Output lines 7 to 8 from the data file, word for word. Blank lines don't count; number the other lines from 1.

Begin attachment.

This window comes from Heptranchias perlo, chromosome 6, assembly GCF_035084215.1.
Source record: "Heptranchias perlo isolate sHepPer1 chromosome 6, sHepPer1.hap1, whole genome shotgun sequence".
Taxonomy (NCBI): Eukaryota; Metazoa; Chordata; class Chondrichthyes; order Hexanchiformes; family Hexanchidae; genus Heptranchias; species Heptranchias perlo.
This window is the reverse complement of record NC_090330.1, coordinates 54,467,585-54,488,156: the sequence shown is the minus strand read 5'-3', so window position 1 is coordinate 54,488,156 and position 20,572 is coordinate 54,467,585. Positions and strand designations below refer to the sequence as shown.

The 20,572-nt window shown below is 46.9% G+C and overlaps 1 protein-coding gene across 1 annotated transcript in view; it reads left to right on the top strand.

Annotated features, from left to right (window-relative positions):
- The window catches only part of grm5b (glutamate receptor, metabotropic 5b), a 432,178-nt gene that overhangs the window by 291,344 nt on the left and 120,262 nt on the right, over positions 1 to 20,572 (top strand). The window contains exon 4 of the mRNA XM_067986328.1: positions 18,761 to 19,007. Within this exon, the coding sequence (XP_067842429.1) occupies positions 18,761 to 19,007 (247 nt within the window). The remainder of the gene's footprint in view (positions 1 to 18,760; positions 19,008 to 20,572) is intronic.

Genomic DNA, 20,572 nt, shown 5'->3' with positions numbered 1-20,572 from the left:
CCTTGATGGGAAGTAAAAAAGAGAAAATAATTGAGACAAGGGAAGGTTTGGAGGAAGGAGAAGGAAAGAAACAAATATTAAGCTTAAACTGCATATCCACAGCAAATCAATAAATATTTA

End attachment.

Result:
- The window catches only part of grm5b (glutamate receptor, metabotropic 5b), a 432,178-nt gene that overhangs the window by 291,344 nt on the left and 120,262 nt on the right, over positions 1 to 20,572 (top strand). The window contains exon 4 of the mRNA XM_067986328.1: positions 18,761 to 19,007. Within this exon, the coding sequence (XP_067842429.1) occupies positions 18,761 to 19,007 (247 nt within the window). The remainder of the gene's footprint in view (positions 1 to 18,760; positions 19,008 to 20,572) is intronic.

Genomic DNA, 20,572 nt, shown 5'->3' with positions numbered 1-20,572 from the left: